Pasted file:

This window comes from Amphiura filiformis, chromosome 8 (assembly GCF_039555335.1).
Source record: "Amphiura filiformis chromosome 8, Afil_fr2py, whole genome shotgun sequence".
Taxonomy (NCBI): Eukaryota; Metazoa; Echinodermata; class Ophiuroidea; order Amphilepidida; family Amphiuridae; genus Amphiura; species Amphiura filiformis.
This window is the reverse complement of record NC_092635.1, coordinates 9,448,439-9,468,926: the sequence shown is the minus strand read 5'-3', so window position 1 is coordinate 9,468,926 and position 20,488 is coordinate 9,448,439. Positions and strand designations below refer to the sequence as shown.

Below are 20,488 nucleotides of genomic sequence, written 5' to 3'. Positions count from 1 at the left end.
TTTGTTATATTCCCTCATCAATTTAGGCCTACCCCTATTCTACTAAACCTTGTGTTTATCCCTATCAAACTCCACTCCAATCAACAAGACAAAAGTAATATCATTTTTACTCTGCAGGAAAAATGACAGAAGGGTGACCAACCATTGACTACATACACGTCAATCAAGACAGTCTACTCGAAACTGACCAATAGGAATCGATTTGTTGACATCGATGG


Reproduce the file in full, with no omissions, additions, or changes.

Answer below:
This window comes from Amphiura filiformis, chromosome 8 (assembly GCF_039555335.1).
Source record: "Amphiura filiformis chromosome 8, Afil_fr2py, whole genome shotgun sequence".
Taxonomy (NCBI): Eukaryota; Metazoa; Echinodermata; class Ophiuroidea; order Amphilepidida; family Amphiuridae; genus Amphiura; species Amphiura filiformis.
This window is the reverse complement of record NC_092635.1, coordinates 9,448,439-9,468,926: the sequence shown is the minus strand read 5'-3', so window position 1 is coordinate 9,468,926 and position 20,488 is coordinate 9,448,439. Positions and strand designations below refer to the sequence as shown.

Below are 20,488 nucleotides of genomic sequence, written 5' to 3'. Positions count from 1 at the left end.
TTTGTTATATTCCCTCATCAATTTAGGCCTACCCCTATTCTACTAAACCTTGTGTTTATCCCTATCAAACTCCACTCCAATCAACAAGACAAAAGTAATATCATTTTTACTCTGCAGGAAAAATGACAGAAGGGTGACCAACCATTGACTACATACACGTCAATCAAGACAGTCTACTCGAAACTGACCAATAGGAATCGATTTGTTGACATCGATGG